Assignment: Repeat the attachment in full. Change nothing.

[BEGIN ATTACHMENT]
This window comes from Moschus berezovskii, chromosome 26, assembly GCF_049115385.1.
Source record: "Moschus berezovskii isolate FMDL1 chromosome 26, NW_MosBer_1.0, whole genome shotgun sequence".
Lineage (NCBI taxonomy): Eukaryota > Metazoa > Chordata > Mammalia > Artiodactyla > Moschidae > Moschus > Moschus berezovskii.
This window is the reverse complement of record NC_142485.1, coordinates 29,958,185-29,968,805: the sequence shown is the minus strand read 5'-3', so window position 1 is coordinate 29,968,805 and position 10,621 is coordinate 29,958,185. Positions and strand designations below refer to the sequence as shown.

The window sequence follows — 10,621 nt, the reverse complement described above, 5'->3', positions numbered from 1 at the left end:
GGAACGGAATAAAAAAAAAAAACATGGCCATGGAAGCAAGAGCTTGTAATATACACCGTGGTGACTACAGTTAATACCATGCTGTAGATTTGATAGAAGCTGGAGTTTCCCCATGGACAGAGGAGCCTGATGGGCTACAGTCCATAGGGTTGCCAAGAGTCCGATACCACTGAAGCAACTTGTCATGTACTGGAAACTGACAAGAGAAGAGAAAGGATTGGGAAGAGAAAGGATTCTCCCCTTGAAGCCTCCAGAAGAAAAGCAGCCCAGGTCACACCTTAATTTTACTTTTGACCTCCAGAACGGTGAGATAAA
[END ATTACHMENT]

This window comes from Moschus berezovskii, chromosome 26, assembly GCF_049115385.1.
Source record: "Moschus berezovskii isolate FMDL1 chromosome 26, NW_MosBer_1.0, whole genome shotgun sequence".
Lineage (NCBI taxonomy): Eukaryota > Metazoa > Chordata > Mammalia > Artiodactyla > Moschidae > Moschus > Moschus berezovskii.
This window is the reverse complement of record NC_142485.1, coordinates 29,958,185-29,968,805: the sequence shown is the minus strand read 5'-3', so window position 1 is coordinate 29,968,805 and position 10,621 is coordinate 29,958,185. Positions and strand designations below refer to the sequence as shown.

The window sequence follows — 10,621 nt, the reverse complement described above, 5'->3', positions numbered from 1 at the left end:
GGAACGGAATAAAAAAAAAAAACATGGCCATGGAAGCAAGAGCTTGTAATATACACCGTGGTGACTACAGTTAATACCATGCTGTAGATTTGATAGAAGCTGGAGTTTCCCCATGGACAGAGGAGCCTGATGGGCTACAGTCCATAGGGTTGCCAAGAGTCCGATACCACTGAAGCAACTTGTCATGTACTGGAAACTGACAAGAGAAGAGAAAGGATTGGGAAGAGAAAGGATTCTCCCCTTGAAGCCTCCAGAAGAAAAGCAGCCCAGGTCACACCTTAATTTTACTTTTGACCTCCAGAACGGTGAGATAAA